Modern reprographics, as well as extraordinary commitment from Folio and the experts at Ludlow Bookbinders, have achieved a flawless facsimile. The limited edition is a replica of the copy that Shackleton presented to Rudyard Kipling – now held at Dulwich College where Shackleton was a pupil. The calfskin leather quarter-binding and Venesta beechwood boards, originally fashioned by Bernard Day, expedition electrician and motor-engineer, have been faithfully reproduced. Day made the bindings from various expedition packing cases, with their original contents still indicated in stencilled lettering. For this copy, ‘BRITISH ANTARCTIC EXPEDITION 1907' can be seen inside the front board and ‘PETIT POIS’ inside the back – hence the original is known as the ‘petit pois’ edition.
‘The Ascent of Mount Erebus’ by T. W. Edgeworth David
‘The Night Watchman’ full-page image
‘Midwinter Night’ by Nemo (Ernest Shackleton) a poem attributed to Veritas
‘The Messman’ full-page image
’Trials of a Messman’ by A Messman (Raymond Priestley)
‘Struggle? For the broom’ full-page image
‘In the stables’ full-page image
‘A Pony Watch’ by Putty (George Marston)
‘Southward Bound’ by Lapsus Linguae (Eric Marshall)
‘An Interview with an Emperor’ by A. F. M. (Alistair Mackay)
‘Erebus’ by Nemo (Ernest Shackleton)
‘Fourteen good and true’ full-page image
‘An Ancient Manuscript’ by Shellback (Frank Wild)
‘Life under Difficulties’ James Murray
‘Bathybia’ by Douglas Mawson
Jan Piggott, former Keeper of Archives at Dulwich College and organiser of the acclaimed exhibition ‘Shackleton: the Antarctic and Endurance’ was specially commissioned to write Printed at the Sign of the Penguins to accompany Folio’s facsimile. A fascinating treasury of knowledge about the explorer’s life, character and literary leanings, the commentary describes the determination and ingenuity needed to create a book in taxing conditions – ‘a marvellous, original challenge’. Reflecting the original production of Aurora Australis, the commentary has been printed letterpress by Hand and Eye in London. It has been bound in Tintoretto Ceylon paper and hand-sewn by Ludlow Bookbinders.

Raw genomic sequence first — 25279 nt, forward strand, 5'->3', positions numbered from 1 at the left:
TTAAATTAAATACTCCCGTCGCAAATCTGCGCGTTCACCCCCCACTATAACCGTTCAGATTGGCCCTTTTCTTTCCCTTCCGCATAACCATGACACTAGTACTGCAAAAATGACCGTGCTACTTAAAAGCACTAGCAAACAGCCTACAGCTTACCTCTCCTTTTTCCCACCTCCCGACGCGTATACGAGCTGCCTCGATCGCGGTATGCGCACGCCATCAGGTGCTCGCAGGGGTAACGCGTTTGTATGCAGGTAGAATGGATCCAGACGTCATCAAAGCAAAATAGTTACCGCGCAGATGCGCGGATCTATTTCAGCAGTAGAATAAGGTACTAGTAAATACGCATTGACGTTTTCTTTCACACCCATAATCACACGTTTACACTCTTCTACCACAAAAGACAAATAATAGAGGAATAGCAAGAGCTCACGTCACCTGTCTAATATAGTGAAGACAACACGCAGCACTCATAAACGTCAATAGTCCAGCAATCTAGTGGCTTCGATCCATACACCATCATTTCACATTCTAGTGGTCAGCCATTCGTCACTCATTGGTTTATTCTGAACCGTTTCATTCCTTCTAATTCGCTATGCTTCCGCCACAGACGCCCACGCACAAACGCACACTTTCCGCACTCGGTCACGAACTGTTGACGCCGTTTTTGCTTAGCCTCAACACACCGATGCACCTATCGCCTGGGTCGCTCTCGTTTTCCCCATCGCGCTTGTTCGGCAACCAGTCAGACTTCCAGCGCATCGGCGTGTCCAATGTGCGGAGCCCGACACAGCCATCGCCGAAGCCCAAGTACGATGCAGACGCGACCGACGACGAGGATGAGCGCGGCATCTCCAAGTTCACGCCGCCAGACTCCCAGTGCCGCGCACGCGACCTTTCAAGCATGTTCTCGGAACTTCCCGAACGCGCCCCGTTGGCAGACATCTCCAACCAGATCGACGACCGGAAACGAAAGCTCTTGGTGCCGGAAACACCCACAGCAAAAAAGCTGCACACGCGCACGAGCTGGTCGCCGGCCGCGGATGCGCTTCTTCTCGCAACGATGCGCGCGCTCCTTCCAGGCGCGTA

15 February 1874–5 January 1922
An exceptional leader, Ernest Shackleton is amongst the greatest Antarctic explorers. He served as a junior officer in Captain Scott's 1901–04 Discovery Expedition and went on to mount three expeditions of his own. The first he led was the 1907–09 British Antarctic (Nimrod) Expedition. He came within 97 miles of the Pole, the farthest south reached by any expedition, but had to turn back to save his men from starvation. He returned a national hero and was knighted by King Edward VII. Shackleton’s exemplary leadership skills again proved crucial when his next expedition, the Endurance Expedition of 1914–17 – an attempt to make the first land crossing of the Antarctic – became a desperate fight for survival. After the Endurance was crushed by the ice, Shackleton undertook a perilous 800-mile journey in an open boat to South Georgia to secure the rescue of his men. A gifted writer, his polar memoirs The Heart of the Antarctic and South stand testament both to his heroic leadership and his talent for storytelling. It was on his third expedition as leader, an attempt to circumnavigate Antarctica, that Shackleton died of a heart attack on 5 January 1922 at the age of 47.